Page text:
Pakistan teen's plight to survive is 'slow'
Teen recovers from shooting
Malala Yousufzai's defiance is the stuff of legend: A 14-year-old teenager who took to the Internet to tell the world of her daily battle against the Pakistan Taliban to get an education.
So, too, is her fight to survive a would-be assassin's bullet to the head.
Her plight has united much of the nation, with everyone from elected officials to children decrying the attempted killing of the teen. Thousands took to the streets Sunday in Karachi, at a rally supporting Malala organized by the fiercely anti-Taliban MQM political party.
Massive posters and billboards said, "Malala, our prayers are with you."
The teen remained under the close watch of doctors at a Rawalpindi hospital where she was unconscious and on a ventilator.
"She is making slow and steady progress which is in keeping with expectations," the Pakistani military said in a statement released Sunday. "Recovery from this type of injury is always slow."
Doctors will assess Malala's progress again Sunday evening, the statement said.
Over the weekend, the teen moved her limbs after doctors "reduced sedation to make a clinical assessment," military spokesman Maj. Gen. Asim Bajwa said.
It was the first indication that young Malala may recover from the shooting, though Bajwa cautioned against "putting a percentage" on her survival.
"Such cases are very rare, that you get hit directly in the head and you survive," Bajwa told CNN in an interview that aired Sunday.
"...We are hopeful. She is getting the best treatment that she could."
A delegation from the United Arab Emirates arrived Sunday to check on Malala's condition and is exploring the possibility of offering her medical treatment outside of Pakistan, two UAE officials said.
Malala had become a Pakistani and international icon for her efforts defending the right of girls to go to school where she lives, the Taliban-heavy Swat Valley.
She was riding home in a school van on Tuesday in the tense region, which sits along the Afghan border, when gunmen jumped into the vehicle and demanded to know which girl she was. Her horrified classmates pointed to her, and the men fired. Two other girls were wounded, but not seriously.
Since then, supporters have gathered around the country for vigils to pray for her recovery. Government officials in Peshawar, the main city in the northwestern region where Malala is from, were silent for one minute in her honor.
Malala gained fame for blogging about how girls should have rights in Pakistan, including the right to learn. She spoke out in a region of the country where support for Islamic fundamentalism runs high.
"I have the right of education," she said in a CNN interview last year. "I have the right to play. I have the right to sing. I have the right to talk. I have the right to go to market. I have the right to speak up."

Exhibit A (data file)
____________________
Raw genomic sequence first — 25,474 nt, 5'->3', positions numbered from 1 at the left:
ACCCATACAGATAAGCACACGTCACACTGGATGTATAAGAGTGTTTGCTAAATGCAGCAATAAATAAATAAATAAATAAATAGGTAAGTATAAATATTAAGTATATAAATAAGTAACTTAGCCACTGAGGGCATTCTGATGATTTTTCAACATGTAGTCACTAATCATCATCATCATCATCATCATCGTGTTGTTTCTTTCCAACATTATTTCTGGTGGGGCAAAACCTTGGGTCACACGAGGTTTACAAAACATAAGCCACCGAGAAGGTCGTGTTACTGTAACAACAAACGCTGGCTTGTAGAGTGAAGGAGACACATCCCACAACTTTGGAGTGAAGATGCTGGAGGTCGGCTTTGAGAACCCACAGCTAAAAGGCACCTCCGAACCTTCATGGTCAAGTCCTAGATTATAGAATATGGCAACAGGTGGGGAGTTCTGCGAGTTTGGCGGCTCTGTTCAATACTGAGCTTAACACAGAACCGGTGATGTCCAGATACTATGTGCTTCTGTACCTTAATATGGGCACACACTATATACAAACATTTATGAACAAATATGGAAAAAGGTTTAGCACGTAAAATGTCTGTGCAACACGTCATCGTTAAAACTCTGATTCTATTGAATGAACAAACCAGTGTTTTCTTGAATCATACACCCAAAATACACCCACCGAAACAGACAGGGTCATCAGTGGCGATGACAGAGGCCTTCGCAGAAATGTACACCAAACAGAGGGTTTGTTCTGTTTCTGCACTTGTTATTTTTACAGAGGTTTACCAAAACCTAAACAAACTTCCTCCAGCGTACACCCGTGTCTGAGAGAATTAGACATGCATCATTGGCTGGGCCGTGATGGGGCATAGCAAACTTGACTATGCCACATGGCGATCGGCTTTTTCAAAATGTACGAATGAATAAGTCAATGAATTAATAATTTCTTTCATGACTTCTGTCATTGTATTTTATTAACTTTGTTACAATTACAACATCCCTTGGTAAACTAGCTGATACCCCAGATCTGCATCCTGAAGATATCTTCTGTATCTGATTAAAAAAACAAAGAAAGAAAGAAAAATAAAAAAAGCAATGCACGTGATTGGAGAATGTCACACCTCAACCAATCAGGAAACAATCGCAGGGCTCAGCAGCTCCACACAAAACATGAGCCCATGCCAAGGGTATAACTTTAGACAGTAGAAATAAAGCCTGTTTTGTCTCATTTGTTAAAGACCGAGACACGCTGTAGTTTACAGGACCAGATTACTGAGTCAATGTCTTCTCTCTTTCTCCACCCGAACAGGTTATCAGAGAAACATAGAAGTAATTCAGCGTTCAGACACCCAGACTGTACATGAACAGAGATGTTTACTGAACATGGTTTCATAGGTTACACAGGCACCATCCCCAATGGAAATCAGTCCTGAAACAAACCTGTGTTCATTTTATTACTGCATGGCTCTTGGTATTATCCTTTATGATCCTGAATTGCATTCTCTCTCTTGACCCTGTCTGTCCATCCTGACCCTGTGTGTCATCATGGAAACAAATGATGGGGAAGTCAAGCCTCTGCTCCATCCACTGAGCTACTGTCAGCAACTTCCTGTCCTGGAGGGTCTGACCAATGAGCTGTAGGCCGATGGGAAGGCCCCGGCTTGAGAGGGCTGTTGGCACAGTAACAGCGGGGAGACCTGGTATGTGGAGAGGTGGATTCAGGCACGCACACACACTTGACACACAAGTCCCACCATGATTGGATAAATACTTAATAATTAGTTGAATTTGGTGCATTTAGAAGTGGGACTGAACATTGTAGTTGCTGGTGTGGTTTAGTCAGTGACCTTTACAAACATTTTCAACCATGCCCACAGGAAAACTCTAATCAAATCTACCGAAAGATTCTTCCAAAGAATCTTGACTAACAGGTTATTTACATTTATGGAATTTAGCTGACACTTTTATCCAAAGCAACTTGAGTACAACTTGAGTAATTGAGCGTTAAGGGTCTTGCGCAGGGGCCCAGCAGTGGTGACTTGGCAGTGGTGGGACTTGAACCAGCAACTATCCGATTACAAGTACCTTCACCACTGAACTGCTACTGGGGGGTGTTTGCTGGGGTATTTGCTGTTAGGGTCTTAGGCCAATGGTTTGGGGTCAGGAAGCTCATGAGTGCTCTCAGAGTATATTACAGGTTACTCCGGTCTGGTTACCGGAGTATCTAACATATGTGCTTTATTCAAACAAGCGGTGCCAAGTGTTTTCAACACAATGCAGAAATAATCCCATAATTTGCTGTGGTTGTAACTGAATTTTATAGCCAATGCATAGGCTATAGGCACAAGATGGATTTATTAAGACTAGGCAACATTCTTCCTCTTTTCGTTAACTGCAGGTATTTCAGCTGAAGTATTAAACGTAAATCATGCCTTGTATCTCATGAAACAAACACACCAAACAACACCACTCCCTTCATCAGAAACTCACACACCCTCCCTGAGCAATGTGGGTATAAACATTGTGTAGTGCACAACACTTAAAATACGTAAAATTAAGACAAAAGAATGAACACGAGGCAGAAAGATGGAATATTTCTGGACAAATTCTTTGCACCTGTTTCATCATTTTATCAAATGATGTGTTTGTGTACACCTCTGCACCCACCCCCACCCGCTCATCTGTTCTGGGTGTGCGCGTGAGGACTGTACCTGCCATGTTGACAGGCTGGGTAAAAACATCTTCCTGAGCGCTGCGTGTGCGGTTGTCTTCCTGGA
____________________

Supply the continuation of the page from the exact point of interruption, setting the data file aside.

Malala, whose writing earned her Pakistan's first National Peace Prize, also encouraged young people to take a stand against the Taliban -- and to not hide in their bedrooms.
Police arrested 200 suspects, but released all but 35. Those still in detention gave police information that led to the arrest of three more suspects, said Ghulam Muhammad, a local government official.
Bajwa refused to comment on the reports of the arrests, saying it was "not appropriate" to disclose details until the investigation was complete.
He did, however, point blame.
"There is no doubt in anyone's mind this is Taliban," he said.
The Taliban, indeed, claimed responsibility for the shooting attack, saying they figured shooting the girl would have an impact in the West. The Taliban believe no girl should be educated, and they've threatened that if Malala survives, they will murder her.
"We do not tolerate people like Malala speaking against us," Taliban spokesman Ihsanullah Ihsan said.
Malala's family, meanwhile, waits, and hopes, yet they are afraid to give away where they are exactly. They're terrified that the Taliban who would gun down a teenager wouldn't hesitate to come after them.
In the wake of the shooting, the teenager has come to symbolize a battle between freedom and oppression, violence and peace, a young generation and a group that is hell-bent on keeping Pakistan under the grip of Islamic extremism.
On her blog, Malala often wrote about her life in Swat Valley, a hotbed of militant activity.
The valley near the Afghanistan border once attracted tourists to Pakistan's only ski resort, as well as visitors to the ancient Buddhist ruins in the area. But that was before militants -- their faces covered -- unleashed a wave of violence in 2003.
They demanded veils for women, beards for men and a ban on music and television. They allowed boys' schools to operate but closed those for girls.
But young Malala defied the Taliban edict, demanding an education.
For that, she got a bullet to the head -- and the attention of much of the world.
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